The government of London is not a shambles.
It is just thoroughly incompetent
Two weeks ago an event took place that would once have been headline news. A 100-page plan was published for the future of London. It embraced new Tube lines, a transport tax on businesses, the better man- agement of training, even that will-o'-the- wisp, a revival of the Thames. Nothing like it had appeared since the 1970s. Paris, Washington, Berlin, Chicago, Tokyo, all have such plans. They are often pious hopes, but they refresh a city's politics and inform its development.
This plan was good. It was not a whinge for more public money. It included support for the twin pillars of the London economy, tourism and financial services. The midwife was the impeccably Thatcherite Lord Shep- pard of Grand Met, who had gone to some lengths to win the backing of Labour and Tory boroughs. The plan was signed by the leaders of Westminster and the City Corpo- ration, by Labour's Toby Harris and Nicky Gavron and by the Chambers of Commerce and voluntary organisations. Public rela- tions firms were hired, press releases draft- ed, coffee and drinks poured. But hands up anybody who noticed. Nobody did.
When Kenneth Baker abolished the GLC in 1985, he admitted that the one crit- icism he found hard to answer was that `London needed a voice, since every other city has one'. He did not let this worry him. He proceeded with abolition and gathered all ideas for a strategy for London under his wing in Whitehall. By the time he had left office, he had some 400 officials run- ning the city from his monolith in Marsham Street. County Hall was empty.
When foreigners visit London — busi- nessmen, journalists, politicians — and ask who is in charge, there is no answer. There is no mayor of London, no leader of Lon- don, no personal or political embodiment of the London community. The nearest we can get to a democratically accountable human being is an amalgam of the Envi- ronment Secretary, John Gummer, and whoever is currently designated 'Minister for London' (at the moment I believe a Mr Steve Norris). There is no entity that lob- bies for the capital. London cannot make a coherent bid for the Olympics or for a multinational headquarters. Capital events, from train crashes to arts festivals, are graced by no civic dignitaries, except a min- ister if there is a photo-opportunity. The nearest to a metropolitan executive is the Cabinet's London sub-committee. Its meet- ings, agendas and decisions are secret. Most of its time is spent postponing trans- port projects. Last month it reportedly threw the new London plan in the bin.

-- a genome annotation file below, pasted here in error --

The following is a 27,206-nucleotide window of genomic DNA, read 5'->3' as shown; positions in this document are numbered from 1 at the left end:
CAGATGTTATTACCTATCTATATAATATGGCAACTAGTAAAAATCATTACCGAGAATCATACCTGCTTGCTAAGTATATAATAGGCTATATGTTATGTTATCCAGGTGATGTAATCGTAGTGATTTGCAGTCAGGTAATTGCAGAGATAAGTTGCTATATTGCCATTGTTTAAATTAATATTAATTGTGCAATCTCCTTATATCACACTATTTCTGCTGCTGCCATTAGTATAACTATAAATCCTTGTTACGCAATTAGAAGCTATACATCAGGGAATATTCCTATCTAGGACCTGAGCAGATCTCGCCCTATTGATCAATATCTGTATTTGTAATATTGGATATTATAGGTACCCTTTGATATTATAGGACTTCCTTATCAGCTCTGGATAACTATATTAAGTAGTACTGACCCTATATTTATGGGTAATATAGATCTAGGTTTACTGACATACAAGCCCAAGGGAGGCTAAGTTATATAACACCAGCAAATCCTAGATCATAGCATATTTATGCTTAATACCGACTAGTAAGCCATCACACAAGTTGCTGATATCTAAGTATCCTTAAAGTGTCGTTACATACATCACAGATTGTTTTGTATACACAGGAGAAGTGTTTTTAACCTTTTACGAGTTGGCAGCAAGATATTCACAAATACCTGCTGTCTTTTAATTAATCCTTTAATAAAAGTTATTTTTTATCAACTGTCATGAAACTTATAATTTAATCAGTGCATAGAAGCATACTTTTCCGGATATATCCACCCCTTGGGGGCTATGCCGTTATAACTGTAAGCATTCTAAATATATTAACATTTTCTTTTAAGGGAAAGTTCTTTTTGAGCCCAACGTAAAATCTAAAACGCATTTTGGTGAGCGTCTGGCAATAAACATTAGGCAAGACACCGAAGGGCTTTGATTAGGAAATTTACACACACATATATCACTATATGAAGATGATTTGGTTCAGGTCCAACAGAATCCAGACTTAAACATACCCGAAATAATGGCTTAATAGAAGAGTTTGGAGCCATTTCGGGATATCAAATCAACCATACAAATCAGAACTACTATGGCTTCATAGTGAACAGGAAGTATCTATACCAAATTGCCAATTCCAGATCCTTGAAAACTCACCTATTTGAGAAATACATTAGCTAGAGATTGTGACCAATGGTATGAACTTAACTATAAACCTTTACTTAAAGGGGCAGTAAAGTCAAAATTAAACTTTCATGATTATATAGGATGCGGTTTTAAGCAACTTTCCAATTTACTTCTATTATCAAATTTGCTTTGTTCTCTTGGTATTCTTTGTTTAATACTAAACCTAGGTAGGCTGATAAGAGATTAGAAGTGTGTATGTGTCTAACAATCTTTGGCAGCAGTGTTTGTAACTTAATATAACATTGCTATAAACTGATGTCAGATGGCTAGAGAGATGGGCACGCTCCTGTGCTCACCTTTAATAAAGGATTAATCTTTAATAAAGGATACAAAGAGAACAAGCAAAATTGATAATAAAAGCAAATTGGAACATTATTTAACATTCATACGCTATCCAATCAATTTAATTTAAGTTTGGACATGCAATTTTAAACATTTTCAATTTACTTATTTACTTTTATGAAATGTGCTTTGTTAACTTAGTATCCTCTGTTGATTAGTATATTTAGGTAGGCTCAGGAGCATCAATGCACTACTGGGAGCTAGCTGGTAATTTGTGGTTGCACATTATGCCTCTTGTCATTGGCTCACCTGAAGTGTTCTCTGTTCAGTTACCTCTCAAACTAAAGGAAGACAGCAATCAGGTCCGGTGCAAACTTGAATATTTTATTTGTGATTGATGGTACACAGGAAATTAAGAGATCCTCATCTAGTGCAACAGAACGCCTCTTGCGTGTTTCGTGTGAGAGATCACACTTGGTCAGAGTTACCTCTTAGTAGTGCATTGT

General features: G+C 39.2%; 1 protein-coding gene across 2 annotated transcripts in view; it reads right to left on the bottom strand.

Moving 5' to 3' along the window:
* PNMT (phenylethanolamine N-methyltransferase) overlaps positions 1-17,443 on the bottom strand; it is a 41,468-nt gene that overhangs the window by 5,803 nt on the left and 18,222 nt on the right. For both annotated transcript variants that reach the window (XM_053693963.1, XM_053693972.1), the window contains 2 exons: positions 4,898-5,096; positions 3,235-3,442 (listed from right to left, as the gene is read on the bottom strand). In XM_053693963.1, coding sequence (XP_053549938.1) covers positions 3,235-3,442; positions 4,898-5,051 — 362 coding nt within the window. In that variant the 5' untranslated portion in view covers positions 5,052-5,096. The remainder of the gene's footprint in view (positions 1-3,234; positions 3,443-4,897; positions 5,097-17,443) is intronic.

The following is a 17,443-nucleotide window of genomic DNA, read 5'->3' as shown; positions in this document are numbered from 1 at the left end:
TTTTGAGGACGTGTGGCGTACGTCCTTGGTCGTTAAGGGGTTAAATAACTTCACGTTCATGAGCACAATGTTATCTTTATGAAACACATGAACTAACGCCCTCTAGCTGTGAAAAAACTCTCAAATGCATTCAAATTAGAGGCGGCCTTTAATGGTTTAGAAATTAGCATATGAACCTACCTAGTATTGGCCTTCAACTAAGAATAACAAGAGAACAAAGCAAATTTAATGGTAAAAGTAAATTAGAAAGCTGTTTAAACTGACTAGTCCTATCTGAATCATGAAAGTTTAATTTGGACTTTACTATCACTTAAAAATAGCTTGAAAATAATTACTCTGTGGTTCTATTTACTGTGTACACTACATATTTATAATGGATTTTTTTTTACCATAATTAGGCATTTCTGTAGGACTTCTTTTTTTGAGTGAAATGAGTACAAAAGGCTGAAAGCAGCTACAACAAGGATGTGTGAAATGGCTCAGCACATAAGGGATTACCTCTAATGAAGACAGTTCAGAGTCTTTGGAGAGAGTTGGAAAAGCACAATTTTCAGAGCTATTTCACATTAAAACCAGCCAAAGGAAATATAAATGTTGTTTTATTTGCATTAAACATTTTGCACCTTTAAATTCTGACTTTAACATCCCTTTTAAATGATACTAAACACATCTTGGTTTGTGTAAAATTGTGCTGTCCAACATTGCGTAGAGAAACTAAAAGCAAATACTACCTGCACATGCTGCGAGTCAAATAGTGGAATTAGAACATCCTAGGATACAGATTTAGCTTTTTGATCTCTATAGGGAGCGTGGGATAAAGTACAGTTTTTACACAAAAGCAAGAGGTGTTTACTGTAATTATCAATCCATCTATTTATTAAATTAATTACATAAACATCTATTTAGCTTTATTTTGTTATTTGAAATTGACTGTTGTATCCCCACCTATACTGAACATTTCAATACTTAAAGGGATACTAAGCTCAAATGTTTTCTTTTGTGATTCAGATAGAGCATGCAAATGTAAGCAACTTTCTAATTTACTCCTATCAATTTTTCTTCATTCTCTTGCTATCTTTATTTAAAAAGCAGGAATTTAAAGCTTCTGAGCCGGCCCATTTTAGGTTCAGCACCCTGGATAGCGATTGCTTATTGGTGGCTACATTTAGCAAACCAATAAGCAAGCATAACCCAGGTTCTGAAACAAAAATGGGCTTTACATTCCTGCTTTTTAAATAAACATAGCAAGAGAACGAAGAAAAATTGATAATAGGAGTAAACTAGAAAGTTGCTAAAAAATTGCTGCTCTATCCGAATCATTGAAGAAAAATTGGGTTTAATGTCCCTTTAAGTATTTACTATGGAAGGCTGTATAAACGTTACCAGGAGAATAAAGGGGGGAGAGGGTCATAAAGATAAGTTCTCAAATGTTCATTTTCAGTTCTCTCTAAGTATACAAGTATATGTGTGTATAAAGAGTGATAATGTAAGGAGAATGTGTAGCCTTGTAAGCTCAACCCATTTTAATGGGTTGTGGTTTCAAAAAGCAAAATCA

The reason the plan was ignored (and is now binned) is that there was no democrat- ic wind behind it. There was nowhere to publicise it or debate it. Ever since Baker's centralisation, Whitehall has been nervous that it might have gone too far in stripping London of democracy. Ministers have coaxed into being various ploys to keep the citizens quiet: tame, impotent bodies such as London Forum, London Partnership, London First, London Pride (who pro- duced the Sheppard plan) and even Lon- don: Making the Best Better. Some minis- ters, such as Michael Howard, wanted nobody tainted by local democracy near them. Others, such as Mr Gummer, are more broad-minded.